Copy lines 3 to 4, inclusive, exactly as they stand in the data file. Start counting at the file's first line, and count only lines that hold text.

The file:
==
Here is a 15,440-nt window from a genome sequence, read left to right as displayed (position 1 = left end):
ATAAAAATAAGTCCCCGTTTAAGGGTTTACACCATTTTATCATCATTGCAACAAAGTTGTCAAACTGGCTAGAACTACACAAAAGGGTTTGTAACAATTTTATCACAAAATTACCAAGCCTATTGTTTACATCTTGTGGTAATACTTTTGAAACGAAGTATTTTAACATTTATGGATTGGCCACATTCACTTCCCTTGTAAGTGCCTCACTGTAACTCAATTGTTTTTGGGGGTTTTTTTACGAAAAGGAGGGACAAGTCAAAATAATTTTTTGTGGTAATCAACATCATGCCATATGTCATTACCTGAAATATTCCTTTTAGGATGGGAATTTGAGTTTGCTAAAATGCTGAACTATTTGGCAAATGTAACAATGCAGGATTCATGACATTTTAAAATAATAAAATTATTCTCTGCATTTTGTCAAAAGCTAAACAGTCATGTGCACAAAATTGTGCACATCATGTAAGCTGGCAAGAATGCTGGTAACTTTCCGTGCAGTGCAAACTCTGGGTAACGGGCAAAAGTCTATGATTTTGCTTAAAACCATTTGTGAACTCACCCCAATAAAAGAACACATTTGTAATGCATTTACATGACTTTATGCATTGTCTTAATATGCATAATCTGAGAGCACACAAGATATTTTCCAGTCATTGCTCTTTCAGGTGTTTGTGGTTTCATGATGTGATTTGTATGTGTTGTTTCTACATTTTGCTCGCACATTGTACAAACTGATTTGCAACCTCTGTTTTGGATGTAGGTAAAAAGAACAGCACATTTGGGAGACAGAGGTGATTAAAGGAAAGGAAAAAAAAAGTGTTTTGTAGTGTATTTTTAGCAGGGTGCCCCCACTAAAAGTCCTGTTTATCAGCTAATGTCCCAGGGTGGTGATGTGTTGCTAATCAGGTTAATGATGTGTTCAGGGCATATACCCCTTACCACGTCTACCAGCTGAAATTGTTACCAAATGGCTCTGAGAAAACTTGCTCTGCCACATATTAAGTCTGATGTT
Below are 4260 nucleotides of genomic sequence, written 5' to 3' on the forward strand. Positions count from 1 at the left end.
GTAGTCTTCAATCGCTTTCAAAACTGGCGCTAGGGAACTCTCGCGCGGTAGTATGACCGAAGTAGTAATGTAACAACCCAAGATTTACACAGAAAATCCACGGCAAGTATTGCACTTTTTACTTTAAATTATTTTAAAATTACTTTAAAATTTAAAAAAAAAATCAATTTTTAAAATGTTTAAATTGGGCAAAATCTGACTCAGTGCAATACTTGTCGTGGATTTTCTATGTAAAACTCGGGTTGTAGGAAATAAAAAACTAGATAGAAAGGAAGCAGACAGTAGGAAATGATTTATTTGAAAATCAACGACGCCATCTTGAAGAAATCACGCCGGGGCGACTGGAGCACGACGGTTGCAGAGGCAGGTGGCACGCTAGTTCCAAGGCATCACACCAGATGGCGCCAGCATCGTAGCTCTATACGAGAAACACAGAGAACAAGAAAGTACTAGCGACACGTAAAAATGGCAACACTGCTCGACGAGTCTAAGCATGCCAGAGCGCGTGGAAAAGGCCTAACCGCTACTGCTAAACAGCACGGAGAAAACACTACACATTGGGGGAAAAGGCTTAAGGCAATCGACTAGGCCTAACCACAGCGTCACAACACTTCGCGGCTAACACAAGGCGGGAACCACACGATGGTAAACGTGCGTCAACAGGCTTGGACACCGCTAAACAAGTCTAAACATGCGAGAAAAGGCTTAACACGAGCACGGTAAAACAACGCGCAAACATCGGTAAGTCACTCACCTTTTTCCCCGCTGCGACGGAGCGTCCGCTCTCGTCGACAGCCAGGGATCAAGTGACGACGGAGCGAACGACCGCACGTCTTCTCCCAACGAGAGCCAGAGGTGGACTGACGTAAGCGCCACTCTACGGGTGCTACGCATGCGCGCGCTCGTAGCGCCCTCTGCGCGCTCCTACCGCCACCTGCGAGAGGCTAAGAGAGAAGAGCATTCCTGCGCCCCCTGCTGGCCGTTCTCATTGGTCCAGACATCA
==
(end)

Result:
Below are 4260 nucleotides of genomic sequence, written 5' to 3' on the forward strand. Positions count from 1 at the left end.
GTAGTCTTCAATCGCTTTCAAAACTGGCGCTAGGGAACTCTCGCGCGGTAGTATGACCGAAGTAGTAATGTAACAACCCAAGATTTACACAGAAAATCCACGGCAAGTATTGCACTTTTTACTTTAAATTATTTTAAAATTACTTTAAAATTTAAAAAAAAAATCAATTTTTAAAATGTTTAAATTGGGCAAAATCTGACTCAGTGCAATACTTGTCGTGGATTTTCTATGTAAAACTCGGGTTGTAGGAAATAAAAAACTAGATAGAAAGGAAGCAGACAGTAGGAAATGATTTATTTGAAAATCAACGACGCCATCTTGAAGAAATCACGCCGGGGCGACTGGAGCACGACGGTTGCAGAGGCAGGTGGCACGCTAGTTCCAAGGCATCACACCAGATGGCGCCAGCATCGTAGCTCTATACGAGAAACACAGAGAACAAGAAAGTACTAGCGACACGTAAAAATGGCAACACTGCTCGACGAGTCTAAGCATGCCAGAGCGCGTGGAAAAGGCCTAACCGCTACTGCTAAACAGCACGGAGAAAACACTACACATTGGGGGAAAAGGCTTAAGGCAATCGACTAGGCCTAACCACAGCGTCACAACACTTCGCGGCTAACACAAGGCGGGAACCACACGATGGTAAACGTGCGTCAACAGGCTTGGACACCGCTAAACAAGTCTAAACATGCGAGAAAAGGCTTAACACGAGCACGGTAAAACAACGCGCAAACATCGGTAAGTCACTCACCTTTTTCCCCGCTGCGACGGAGCGTCCGCTCTCGTCGACAGCCAGGGATCAAGTGACGACGGAGCGAACGACCGCACGTCTTCTCCCAACGAGAGCCAGAGGTGGACTGACGTAAGCGCCACTCTACGGGTGCTACGCATGCGCGCGCTCGTAGCGCCCTCTGCGCGCTCCTACCGCCACCTGCGAGAGGCTAAGAGAGAAGAGCATTCCTGCGCCCCCTGCTGGCCGTTCTCATTGGTCCAGACATCA